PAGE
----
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Incident Analysis
Hedgey Finance Incident Analysis
Hedgey Finance Incident Analysis


On 19 April 2024, Hedgey Finance was exploited for approximately $2 million on Ethereum in addition to a number of BONUS tokens on Arbitrum. The attacker took advantage of an oversight in the project’s ClaimCampaigns contract in which token approvals were not revoked, meaning anyone who used the createLockedCampaign() function could transfer tokens from the contract to themselves. This incident was the second largest exploit to have occurred in April 2024.


Vulnerable Contract: ClaimCampaigns.sol 0xBc452fdC8F851d7c5B72e1Fe74DFB63bb793D511

The attacker began by calling the createLockedCampaign() function. During this call an approval is granted to tokenLocker which in the case of this attack was the exploiter’s contract 0xC793113F1548B97E37c409f39244EE44241bF2b3.


The attacker then cancelled the campaign within the same transaction. The cancelCampaign() function withdraws tokens to the tokenLocker but it doesn’t revoke the approval that was granted.


With the approvals left in place, the attacker can initiate a transferFrom and transfer approved tokens.



Attack Flow

This attack flow is based on the initial exploit by 0xDed2b1a426E1b7d415A40Bcad44e98F47181dda2 in which they took 1.3m USDC. The attack happened across two transactions. The first of which exploited the vulnerability and the second transferred assets.


  1. The attacker flash loaned 1.305m USDC from Balancer and called createLockedCampaign() from the ClaimCampaigns contract. 0xbc452fdc8f851d7c5b72e1fe74dfb63bb793d511. This process granted the attacker approval to spend the 1.305m USDC they transferred to the ClaimCampaign contract.

  2. The attacker then called cancelCampaign() and withdrew the USDC which was repaid to Balancer.


  1. The attacker used the transferFrom() function and initiated a transfer of 1,303,910 USDC. As the cancelCampaign() function didn’t revoke the approval granted, the USDC was transferred.

  2. The above process was repeated by the attacker to take NOBL tokens which were sold for ~$600k.

Since initial exploit, copycat exploiters took further assets, approximately $20k in MASA tokens and 78,148,820 BONUS tokens.

Calculating the Losses

Since the Hedgey Finance incident, we have seen multiple misreports that the overall loss was in the region of $44 million. The reason behind this inaccurate figure was due to the amount of BONUS tokens that were stolen and multiplying that figure by the price of one BONUS token. This figure does get you to ~$44 million, however this calculation does not take into account the liquidity backing the token.

The attacker’s wallet still has a balance of 76.8m BONUS tokens. A further 200k tokens were transferred to a Bybit account and ~900k tokens remain in additional wallets.


A similar example occurred in late 2023 with the MultiChain hack which initially saw assets worth over $1 billion lost. However, the vast majority of these tokens were illiquid, which the crypto security community correctly identified and revised losses accordingly. Another recent example came from the Curio exploit where a malicious proposal was passed resulting in the minting of ~ 1 trillion CGT tokens. When multiplying the token price with the amount we are presented with an initial loss of $39 billion, however the token doesn’t have anywhere near that much liquidity. This incident has also been oddly misreported as $39 million in losses, which we assume is a miscount of two decimal places as the attacker only gained $173k.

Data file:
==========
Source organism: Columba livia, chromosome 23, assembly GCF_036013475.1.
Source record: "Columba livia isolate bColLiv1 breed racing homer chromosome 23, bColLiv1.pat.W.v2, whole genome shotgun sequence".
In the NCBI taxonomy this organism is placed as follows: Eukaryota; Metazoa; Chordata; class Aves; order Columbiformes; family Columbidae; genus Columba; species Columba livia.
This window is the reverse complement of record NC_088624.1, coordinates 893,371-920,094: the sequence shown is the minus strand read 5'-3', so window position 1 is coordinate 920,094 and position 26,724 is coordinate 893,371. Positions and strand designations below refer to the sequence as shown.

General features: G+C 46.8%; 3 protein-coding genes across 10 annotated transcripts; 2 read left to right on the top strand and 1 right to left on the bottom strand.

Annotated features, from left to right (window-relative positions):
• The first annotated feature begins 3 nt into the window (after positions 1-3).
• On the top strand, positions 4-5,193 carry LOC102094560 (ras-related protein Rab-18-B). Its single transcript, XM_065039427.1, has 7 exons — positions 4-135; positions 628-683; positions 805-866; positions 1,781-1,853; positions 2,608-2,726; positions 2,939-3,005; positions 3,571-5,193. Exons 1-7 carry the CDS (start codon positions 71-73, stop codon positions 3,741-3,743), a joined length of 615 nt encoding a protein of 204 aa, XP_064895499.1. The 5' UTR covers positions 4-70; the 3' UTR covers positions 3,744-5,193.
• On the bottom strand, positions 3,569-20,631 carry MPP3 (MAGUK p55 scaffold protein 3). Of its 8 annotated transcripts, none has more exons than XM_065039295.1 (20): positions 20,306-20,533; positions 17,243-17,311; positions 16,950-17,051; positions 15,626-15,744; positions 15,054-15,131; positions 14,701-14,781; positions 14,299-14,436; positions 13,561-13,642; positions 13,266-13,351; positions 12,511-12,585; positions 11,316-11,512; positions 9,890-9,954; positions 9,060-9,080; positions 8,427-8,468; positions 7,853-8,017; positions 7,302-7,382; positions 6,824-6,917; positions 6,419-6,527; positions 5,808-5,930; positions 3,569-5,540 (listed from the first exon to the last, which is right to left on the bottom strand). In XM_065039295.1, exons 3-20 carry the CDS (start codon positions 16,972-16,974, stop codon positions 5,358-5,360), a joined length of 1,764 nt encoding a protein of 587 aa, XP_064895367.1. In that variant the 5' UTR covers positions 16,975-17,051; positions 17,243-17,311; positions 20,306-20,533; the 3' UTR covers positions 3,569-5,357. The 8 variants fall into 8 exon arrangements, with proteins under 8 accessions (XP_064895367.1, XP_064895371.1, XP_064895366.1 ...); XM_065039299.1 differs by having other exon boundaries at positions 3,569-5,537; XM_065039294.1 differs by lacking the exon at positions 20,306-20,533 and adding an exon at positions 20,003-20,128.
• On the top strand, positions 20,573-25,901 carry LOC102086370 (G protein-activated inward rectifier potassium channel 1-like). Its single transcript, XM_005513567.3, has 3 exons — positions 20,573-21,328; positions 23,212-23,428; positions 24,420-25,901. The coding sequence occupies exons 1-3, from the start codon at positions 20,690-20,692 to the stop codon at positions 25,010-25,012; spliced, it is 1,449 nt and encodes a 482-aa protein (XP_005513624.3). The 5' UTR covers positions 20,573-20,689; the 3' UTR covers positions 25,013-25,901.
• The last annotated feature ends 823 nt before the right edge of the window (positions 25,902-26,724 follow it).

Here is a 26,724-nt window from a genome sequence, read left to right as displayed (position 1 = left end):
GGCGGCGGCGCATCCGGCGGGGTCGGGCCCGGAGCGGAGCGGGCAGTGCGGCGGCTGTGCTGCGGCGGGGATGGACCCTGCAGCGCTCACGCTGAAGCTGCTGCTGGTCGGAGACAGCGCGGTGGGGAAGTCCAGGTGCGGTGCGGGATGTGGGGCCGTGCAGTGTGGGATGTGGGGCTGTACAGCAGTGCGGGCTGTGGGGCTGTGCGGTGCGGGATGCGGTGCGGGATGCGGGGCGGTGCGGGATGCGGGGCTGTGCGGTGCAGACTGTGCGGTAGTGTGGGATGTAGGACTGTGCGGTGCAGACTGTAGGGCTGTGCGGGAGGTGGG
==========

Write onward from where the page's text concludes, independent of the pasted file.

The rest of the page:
When calculating the losses of an incident, it is vital to consider the liquidity backing an asset rather than just token balance * price.

Stolen Fund Movement

CertiK has identified three attackers, with the majority of lost funds attributed to one address on the Ethereum network. A second copycat exploiter was also identified on the Ethereum network and is linked to a previous exploit on Unizen which can be seen in the below transaction.


The third exploiter that we have identified that attacked Hedgy Finance on Arbitum who stole 78,148,820 BONUS tokens on the Arbitrum network. The attacker was initially funded via Axelar bridge with the sending wallet EOA 0xC7241E27Ee4B8D32b59a10E848B48530047a8c5b on the Ethereum network.



This address has previously been involved in malicious activity, such as an exploit on an old approval contract belonging to Kardia Bridge resulting in the loss of 10.5 WETH as the victim hadn’t revoked permissions.


In a relatively quiet month for crypto exploits, Hedgey Finance was the costliest incident due to a code vulnerability that we recorded in April, and the second largest incident overall in the same month. A single line of missing code to revoke user’s approvals was enough to cost the project over $2m in losses. Such coding errors can be found in smart contract audits conducted by CertiK.

Visit to find out more about our auditing process!